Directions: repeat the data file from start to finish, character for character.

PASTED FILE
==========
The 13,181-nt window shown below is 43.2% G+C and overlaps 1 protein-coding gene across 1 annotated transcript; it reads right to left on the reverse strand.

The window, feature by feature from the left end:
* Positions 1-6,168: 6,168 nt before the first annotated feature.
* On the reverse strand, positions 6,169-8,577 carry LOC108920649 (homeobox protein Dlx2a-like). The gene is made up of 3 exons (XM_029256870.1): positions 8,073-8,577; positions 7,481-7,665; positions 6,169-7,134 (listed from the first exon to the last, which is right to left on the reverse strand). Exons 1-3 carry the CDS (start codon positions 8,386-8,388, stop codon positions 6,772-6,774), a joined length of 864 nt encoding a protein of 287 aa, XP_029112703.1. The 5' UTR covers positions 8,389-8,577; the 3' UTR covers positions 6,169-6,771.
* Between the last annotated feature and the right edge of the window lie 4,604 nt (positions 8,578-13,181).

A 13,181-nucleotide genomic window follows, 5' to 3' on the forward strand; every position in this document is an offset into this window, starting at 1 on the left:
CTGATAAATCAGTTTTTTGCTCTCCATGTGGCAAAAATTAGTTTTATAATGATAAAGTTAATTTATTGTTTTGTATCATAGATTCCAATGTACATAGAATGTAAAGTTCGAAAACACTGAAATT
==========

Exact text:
The 13,181-nt window shown below is 43.2% G+C and overlaps 1 protein-coding gene across 1 annotated transcript; it reads right to left on the reverse strand.

The window, feature by feature from the left end:
* Positions 1-6,168: 6,168 nt before the first annotated feature.
* On the reverse strand, positions 6,169-8,577 carry LOC108920649 (homeobox protein Dlx2a-like). The gene is made up of 3 exons (XM_029256870.1): positions 8,073-8,577; positions 7,481-7,665; positions 6,169-7,134 (listed from the first exon to the last, which is right to left on the reverse strand). Exons 1-3 carry the CDS (start codon positions 8,386-8,388, stop codon positions 6,772-6,774), a joined length of 864 nt encoding a protein of 287 aa, XP_029112703.1. The 5' UTR covers positions 8,389-8,577; the 3' UTR covers positions 6,169-6,771.
* Between the last annotated feature and the right edge of the window lie 4,604 nt (positions 8,578-13,181).

A 13,181-nucleotide genomic window follows, 5' to 3' on the forward strand; every position in this document is an offset into this window, starting at 1 on the left:
CTGATAAATCAGTTTTTTGCTCTCCATGTGGCAAAAATTAGTTTTATAATGATAAAGTTAATTTATTGTTTTGTATCATAGATTCCAATGTACATAGAATGTAAAGTTCGAAAACACTGAAATT